- By Geoffrey H. Fletcher
Steven Paine, superintendent of education for West Virginia, recently mentioned at a conference that West Virginia requires 18 hours of professional development time for teachers every year.
The issue of assigning homework is controversial in terms of its purpose, what to assign, the amount of time needed to complete it, parental involvement, its actual affect on learning and achievement, and impact on family life and other valuable activities that occur outside of school hours. I have encountered all of those controversies in my years of teaching mathematics. Math homework is usually a daily event. Unfortunately, many teachers assign most homework from problem sets following the section of the text that was addressed that day. There is little differentiation. For the most part the entire class gets the same assignment. (In fairness, teachers do take into consideration the nature of those problems, which are often grouped by difficulty, deciding which to assign based on the general ability level of students in the class: below average, average, above average, or mixed.)
- By Patricia Deubel
Technology Director Anthony A. Luscre of Mogadore Local Schools challenges educators to use students' mobile devices to provide technology-rich, highly engaging, and fun learning experiences that reflect real-world skills.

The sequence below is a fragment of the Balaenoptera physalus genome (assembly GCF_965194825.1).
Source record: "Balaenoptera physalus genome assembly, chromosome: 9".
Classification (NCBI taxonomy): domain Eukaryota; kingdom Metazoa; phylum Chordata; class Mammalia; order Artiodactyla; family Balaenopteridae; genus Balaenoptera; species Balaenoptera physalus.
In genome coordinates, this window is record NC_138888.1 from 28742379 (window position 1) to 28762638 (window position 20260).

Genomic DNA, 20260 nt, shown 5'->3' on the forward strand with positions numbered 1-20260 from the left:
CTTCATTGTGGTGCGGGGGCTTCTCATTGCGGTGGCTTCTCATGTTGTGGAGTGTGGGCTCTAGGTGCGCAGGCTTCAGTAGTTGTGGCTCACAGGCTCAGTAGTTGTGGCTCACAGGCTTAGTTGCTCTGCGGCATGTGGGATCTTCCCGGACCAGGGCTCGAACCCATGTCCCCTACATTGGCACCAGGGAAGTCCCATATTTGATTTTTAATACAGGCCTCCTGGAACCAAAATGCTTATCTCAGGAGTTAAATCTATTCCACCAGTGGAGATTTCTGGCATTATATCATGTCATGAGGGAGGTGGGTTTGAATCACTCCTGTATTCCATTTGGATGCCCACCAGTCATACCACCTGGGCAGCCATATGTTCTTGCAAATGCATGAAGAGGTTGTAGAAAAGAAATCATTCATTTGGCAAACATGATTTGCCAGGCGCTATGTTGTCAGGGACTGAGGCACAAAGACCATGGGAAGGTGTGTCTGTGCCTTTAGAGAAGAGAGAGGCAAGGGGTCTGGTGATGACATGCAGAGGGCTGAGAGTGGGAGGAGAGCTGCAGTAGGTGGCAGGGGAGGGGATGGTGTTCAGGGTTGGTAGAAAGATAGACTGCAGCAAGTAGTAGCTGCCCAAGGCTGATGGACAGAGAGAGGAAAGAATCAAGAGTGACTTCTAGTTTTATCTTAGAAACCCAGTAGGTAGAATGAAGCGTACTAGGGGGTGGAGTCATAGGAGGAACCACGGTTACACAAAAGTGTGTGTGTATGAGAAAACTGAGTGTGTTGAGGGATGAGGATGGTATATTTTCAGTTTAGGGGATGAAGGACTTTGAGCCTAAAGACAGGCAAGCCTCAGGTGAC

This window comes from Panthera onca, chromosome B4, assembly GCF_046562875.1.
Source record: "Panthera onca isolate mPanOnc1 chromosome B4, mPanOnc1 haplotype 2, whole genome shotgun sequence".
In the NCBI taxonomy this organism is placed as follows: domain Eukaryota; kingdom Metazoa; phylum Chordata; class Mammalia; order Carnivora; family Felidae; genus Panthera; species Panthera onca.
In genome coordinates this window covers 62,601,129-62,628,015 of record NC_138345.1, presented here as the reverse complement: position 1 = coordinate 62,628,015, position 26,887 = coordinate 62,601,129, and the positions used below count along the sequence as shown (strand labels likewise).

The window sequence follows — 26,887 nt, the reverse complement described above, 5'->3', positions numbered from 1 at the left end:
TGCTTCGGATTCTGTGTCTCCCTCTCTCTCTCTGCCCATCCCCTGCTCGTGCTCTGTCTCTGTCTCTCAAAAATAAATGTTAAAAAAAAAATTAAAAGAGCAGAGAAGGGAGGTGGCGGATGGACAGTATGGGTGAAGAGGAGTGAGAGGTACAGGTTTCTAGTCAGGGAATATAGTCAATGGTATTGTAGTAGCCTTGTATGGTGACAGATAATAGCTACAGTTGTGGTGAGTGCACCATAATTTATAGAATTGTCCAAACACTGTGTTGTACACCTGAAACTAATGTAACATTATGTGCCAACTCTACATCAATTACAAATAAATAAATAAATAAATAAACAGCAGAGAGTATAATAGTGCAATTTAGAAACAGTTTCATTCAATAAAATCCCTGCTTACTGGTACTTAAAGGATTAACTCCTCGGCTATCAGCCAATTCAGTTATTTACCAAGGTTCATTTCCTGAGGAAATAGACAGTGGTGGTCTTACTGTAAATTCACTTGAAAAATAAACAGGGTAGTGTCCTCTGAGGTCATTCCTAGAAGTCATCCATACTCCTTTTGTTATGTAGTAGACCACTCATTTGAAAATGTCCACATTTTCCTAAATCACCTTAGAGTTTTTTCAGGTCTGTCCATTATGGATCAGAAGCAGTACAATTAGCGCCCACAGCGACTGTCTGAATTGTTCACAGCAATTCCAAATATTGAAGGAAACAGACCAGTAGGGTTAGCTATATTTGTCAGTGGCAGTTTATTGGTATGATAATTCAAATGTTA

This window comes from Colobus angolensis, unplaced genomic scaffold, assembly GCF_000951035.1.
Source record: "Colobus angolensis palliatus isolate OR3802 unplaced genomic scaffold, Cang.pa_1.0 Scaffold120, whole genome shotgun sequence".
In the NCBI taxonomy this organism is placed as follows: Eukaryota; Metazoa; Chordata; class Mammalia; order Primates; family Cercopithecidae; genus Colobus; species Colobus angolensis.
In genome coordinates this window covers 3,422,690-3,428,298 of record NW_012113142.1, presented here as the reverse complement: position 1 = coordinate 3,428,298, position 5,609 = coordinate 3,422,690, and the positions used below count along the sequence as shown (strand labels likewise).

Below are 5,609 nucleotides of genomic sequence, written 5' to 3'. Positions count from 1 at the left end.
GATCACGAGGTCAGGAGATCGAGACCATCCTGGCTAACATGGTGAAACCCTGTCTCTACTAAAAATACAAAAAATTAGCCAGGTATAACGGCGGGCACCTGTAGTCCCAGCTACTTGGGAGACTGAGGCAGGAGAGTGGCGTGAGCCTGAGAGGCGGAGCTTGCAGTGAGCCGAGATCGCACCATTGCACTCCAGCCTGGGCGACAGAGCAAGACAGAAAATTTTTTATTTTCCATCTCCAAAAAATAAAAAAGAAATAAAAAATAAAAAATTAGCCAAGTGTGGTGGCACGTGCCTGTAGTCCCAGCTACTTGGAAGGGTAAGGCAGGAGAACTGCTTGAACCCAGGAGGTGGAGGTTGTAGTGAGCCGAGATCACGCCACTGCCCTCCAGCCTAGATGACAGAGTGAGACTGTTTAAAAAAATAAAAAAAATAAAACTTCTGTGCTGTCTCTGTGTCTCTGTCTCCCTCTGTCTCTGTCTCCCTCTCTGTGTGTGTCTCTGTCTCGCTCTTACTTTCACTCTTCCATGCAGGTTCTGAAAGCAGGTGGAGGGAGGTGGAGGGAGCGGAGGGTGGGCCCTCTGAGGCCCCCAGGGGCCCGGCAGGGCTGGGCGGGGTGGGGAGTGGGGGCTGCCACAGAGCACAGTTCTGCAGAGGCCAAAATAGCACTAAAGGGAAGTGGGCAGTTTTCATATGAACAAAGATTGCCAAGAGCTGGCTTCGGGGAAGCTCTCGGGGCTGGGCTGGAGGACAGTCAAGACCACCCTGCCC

- By Anthony A. Luscre
In the world of education technology, we are often guilty of preaching to the choir—the believers who know in their hearts (and now more often with data) that technology can improve teaching and learning.
In the first installment in our new monthly column, blended learning experts Michael B. Horn and Heather Staker advise schools to skip the "best practices" and instead seek innovations that work in their unique circumstances.
- By Michael Horn, Heather Staker
T.H.E. Journal Executive Editor Michael Hart talks about the storm of comments readers had to a handful of articles published over the last few weeks concerning the use of mobile devices in education, in general, and the use of smartphones either in or after class, in particular.
It’s necessary in this era of accountability for teachers to have a classroom site, and to post their pages among those of the school or district site. The name of the school or district and its logo should appear on all pages to provide evidence of an official connection and a unifying element among all teachers’ sites at the school. Unfortunately, I don’t always see this.
Today every teacher needs to be in charge of his or her own professional development, if for no other reason than district budgets require everyone to be so much more creative. Here are a few ways teachers can better take advantage of formal and informal learning, the use of a back channel, and modeling life-long learning.
Electronic gaming has recently been hailed as the great new potential for transforming education. A growing body of research and practice suggests videogames can motivate as well as teach and help users learn. Fewer scientific studies, but just as much potential, exist within the area of student game development. In part 1 of this two-part article series, we look at the foundational reasons for why game development matters in the K-12 curriculum, both inside and outside of school.